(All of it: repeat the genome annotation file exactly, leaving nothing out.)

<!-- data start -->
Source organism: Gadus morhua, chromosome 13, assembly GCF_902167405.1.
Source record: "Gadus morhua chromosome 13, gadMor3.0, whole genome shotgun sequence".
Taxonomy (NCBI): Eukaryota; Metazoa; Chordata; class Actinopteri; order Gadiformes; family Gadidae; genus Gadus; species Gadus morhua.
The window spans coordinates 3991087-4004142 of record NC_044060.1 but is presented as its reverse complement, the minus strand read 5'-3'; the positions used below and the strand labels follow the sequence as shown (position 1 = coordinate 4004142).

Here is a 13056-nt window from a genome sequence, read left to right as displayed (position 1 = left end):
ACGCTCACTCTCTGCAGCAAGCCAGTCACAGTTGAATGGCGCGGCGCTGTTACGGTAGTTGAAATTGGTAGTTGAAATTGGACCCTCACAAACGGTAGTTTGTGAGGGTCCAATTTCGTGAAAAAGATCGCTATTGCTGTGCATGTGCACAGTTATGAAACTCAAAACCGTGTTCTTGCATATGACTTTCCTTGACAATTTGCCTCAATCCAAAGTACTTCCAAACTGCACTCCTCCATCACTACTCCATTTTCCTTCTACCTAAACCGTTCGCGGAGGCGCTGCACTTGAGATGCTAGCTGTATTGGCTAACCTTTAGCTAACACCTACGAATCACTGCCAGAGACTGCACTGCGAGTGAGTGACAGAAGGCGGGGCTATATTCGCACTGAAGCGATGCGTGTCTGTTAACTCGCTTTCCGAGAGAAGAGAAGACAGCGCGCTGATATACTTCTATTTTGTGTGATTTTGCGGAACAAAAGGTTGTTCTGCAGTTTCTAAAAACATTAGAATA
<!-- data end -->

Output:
Source organism: Gadus morhua, chromosome 13, assembly GCF_902167405.1.
Source record: "Gadus morhua chromosome 13, gadMor3.0, whole genome shotgun sequence".
Taxonomy (NCBI): Eukaryota; Metazoa; Chordata; class Actinopteri; order Gadiformes; family Gadidae; genus Gadus; species Gadus morhua.
The window spans coordinates 3991087-4004142 of record NC_044060.1 but is presented as its reverse complement, the minus strand read 5'-3'; the positions used below and the strand labels follow the sequence as shown (position 1 = coordinate 4004142).

Here is a 13056-nt window from a genome sequence, read left to right as displayed (position 1 = left end):
ACGCTCACTCTCTGCAGCAAGCCAGTCACAGTTGAATGGCGCGGCGCTGTTACGGTAGTTGAAATTGGTAGTTGAAATTGGACCCTCACAAACGGTAGTTTGTGAGGGTCCAATTTCGTGAAAAAGATCGCTATTGCTGTGCATGTGCACAGTTATGAAACTCAAAACCGTGTTCTTGCATATGACTTTCCTTGACAATTTGCCTCAATCCAAAGTACTTCCAAACTGCACTCCTCCATCACTACTCCATTTTCCTTCTACCTAAACCGTTCGCGGAGGCGCTGCACTTGAGATGCTAGCTGTATTGGCTAACCTTTAGCTAACACCTACGAATCACTGCCAGAGACTGCACTGCGAGTGAGTGACAGAAGGCGGGGCTATATTCGCACTGAAGCGATGCGTGTCTGTTAACTCGCTTTCCGAGAGAAGAGAAGACAGCGCGCTGATATACTTCTATTTTGTGTGATTTTGCGGAACAAAAGGTTGTTCTGCAGTTTCTAAAAACATTAGAATA